In thinking of 18 years of raising Owen, I reflected back on when it started. I made a gallery of 2002-2003 when Owen was born. Nadia gave birth at the Clinica Foinini in Santa Cruz, Bolivia. We were teaching in Venezuela at the time. Nadia felt more comfortable with her family in Santa Cruz. I remember this was the time of political instability in Venezuela and I was lucky that our school closed a week earlier than expected, so I was able to take a longer paternity leave. Some colleagues came to Santa Cruz with me to see Bolivia during the extended Winter Break. I still remember the morning of Owen’s birth. I took my friends to get the Cruceno delicacy, saltenas, and received a call that Nadia was having contractions. We immediately went to the hospital. Later that day, Owen was born around 7:30 PM on December 13, 2002, a day I will never forget!
We all spent Owen’s birthday together and had a lot of laughs. We watched Christopher Nolan’s new movie, Tenet in the evening. On Friday night, Nadia and I went shopping for Christmas presents and getting a shelf and desk for Ocean’s room. She was complaining her room was empty and so we made it nice and cozy for her. The hope is she does more school work. Below you can see the result of Nadia’s design touches.
It snowed again this week! Large, soft snowflakes hit the ground early Wednesday morning making the walk to school a winter wonderland. I would guess it was about 3-4 inches, enough in the following days to make some impressive snowmen at school. My teenagers are out of that stage, but they do enjoy throwing snowballs. I snapped this photo of my son Oliver during my gate duty. All of the students need to take their temperature and check for COVID-symptoms in their household before coming to school. The measure helps reinforce the message to parents to be vigilant for signs of COVID and the school and families are in this pandemic together. I love snow and always have the philosophy if we are going to have cold weather, we might as well have snow to go with it. This is the second big snowfall of the winter and I hope we see a bunch more. As I am getting older, I feel the cold more and I am getting like my dad, who the first thing he did every morning was look at the thermometer outside the window and check the WIKB (our local radio station in Iron River, Michigan) morning news for the weather. I now see why older people talk about the weather so much.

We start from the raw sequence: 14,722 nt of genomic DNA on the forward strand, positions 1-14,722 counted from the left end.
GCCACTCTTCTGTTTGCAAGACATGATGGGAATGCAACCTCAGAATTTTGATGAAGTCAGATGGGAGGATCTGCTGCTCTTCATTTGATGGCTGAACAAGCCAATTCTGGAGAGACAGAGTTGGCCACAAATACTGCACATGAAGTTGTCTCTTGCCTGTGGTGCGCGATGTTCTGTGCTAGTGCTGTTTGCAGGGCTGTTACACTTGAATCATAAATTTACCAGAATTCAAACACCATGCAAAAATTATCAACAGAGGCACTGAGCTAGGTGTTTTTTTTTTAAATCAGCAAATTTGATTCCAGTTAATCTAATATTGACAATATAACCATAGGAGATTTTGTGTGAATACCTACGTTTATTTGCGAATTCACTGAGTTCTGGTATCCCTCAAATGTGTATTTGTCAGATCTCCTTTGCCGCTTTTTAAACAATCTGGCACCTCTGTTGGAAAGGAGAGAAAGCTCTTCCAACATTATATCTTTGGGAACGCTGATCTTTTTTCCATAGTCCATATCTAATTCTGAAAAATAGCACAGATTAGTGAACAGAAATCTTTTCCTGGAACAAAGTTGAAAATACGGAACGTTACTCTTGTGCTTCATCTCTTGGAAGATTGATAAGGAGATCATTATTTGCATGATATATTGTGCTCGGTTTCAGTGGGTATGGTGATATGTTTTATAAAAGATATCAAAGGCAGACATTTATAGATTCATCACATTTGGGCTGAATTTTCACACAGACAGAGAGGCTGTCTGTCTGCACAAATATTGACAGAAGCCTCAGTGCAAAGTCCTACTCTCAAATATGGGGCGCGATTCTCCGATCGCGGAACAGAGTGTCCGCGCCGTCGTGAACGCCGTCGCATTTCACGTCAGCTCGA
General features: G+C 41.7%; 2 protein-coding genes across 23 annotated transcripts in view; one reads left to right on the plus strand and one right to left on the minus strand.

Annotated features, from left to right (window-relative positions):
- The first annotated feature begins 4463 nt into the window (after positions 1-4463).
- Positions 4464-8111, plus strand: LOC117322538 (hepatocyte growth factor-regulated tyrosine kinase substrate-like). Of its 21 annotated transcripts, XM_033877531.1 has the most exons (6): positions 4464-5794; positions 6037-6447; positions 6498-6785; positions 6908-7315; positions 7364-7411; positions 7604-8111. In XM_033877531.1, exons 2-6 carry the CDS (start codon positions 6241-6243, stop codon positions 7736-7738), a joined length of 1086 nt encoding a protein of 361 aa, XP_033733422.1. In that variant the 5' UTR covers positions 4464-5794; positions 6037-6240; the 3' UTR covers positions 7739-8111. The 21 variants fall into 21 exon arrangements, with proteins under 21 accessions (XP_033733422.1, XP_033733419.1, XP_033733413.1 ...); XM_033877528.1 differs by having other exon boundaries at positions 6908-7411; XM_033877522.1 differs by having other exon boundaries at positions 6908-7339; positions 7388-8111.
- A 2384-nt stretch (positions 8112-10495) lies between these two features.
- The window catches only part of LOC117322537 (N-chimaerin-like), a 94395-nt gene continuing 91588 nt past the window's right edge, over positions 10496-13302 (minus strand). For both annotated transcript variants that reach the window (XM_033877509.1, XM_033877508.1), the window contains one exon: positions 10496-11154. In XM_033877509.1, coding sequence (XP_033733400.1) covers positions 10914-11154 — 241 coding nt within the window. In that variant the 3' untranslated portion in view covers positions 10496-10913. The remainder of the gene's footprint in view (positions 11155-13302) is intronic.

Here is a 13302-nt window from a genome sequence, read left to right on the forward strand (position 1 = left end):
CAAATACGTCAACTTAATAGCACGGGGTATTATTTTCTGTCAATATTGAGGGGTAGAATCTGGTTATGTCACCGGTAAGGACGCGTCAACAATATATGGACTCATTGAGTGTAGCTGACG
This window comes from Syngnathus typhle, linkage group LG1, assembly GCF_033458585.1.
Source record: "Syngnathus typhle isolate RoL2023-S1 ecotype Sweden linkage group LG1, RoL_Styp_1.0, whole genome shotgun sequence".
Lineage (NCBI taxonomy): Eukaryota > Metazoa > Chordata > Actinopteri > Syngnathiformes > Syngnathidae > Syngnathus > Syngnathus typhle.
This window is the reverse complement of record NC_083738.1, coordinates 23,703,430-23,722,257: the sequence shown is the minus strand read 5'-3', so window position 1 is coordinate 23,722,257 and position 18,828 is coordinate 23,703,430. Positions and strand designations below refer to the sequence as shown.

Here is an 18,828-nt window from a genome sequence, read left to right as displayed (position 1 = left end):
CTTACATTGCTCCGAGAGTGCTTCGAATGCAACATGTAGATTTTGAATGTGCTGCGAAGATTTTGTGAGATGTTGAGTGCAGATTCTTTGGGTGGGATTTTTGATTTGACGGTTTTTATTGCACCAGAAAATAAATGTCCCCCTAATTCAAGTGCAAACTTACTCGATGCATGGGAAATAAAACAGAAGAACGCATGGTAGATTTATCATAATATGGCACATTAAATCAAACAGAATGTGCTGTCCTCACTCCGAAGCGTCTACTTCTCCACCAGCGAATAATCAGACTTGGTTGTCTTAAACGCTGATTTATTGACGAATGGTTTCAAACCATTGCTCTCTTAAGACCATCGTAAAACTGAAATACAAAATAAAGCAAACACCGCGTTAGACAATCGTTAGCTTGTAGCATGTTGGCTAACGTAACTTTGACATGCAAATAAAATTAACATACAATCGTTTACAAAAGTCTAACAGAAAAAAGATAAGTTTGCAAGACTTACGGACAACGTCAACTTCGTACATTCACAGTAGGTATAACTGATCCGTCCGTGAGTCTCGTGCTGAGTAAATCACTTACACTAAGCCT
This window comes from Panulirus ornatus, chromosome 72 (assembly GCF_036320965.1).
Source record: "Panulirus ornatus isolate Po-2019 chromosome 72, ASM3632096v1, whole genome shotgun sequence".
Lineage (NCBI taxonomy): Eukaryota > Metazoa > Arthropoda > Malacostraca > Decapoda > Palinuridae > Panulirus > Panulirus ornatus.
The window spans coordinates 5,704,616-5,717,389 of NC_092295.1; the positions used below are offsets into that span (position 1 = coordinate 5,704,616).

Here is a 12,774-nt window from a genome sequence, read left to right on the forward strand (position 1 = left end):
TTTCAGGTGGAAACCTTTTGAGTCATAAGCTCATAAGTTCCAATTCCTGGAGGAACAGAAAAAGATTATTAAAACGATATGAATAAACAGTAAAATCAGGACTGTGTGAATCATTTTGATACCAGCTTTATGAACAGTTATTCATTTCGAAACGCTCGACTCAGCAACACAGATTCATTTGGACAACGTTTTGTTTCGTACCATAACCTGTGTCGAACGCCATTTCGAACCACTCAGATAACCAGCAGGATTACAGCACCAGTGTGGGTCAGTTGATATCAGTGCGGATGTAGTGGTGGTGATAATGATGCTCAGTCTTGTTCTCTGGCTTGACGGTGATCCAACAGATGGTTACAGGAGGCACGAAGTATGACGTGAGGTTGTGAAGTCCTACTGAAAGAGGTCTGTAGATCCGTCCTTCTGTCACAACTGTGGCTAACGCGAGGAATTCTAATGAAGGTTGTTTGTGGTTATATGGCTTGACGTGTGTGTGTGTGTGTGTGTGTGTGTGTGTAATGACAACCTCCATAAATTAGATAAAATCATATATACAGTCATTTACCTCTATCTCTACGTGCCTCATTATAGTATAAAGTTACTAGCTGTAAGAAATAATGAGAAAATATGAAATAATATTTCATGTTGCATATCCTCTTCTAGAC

I went for a bicycle ride on Tuesday because it was Constitution Day, a national holiday in Uzbekistan. This was before the snow came and with less traffic on the holiday, it was a refreshing ride. I rode along the Ankhor Canal to the Memorial to Victims of Oppression Park. It is difficult to find time to ride as we near the winter solstice. The sun does not come up until after 7:30 AM and sets before 5:00 PM, which means any outdoor exercise is in the dark.
The Uzbeks love Christmas/New Years and huge public displays are going up all over the city. The majority Muslim country only calls it New Years but they have adopted Santa Claus and the secular aspects of the holiday. I see an interesting competition between the North American/Western European Santa Claus and the Russian “Grandfather Frost” and his grand daughter, “The Snow Maiden”. I originally thought the grand daughter was Frost’s much younger wife. 🙂 I like that “Ded Moroz” is a skier!
One of the advantages of living in a developing nation with a low-cost of living is being able to afford services on an educator’s salary. I woke up on Sunday to a flat tire. In Japan or the USA, I would have to get out the jack and spare, change the tire, repair and put the old tire back on the car and put away the spare and jack. Instead, I made a call to my right hand man/driver and he got a “master” to come from a nearby garage to make the repair and change. My quality of life improves when I avoid tedious jobs. It is also nice to feel that I am helping local people make a living.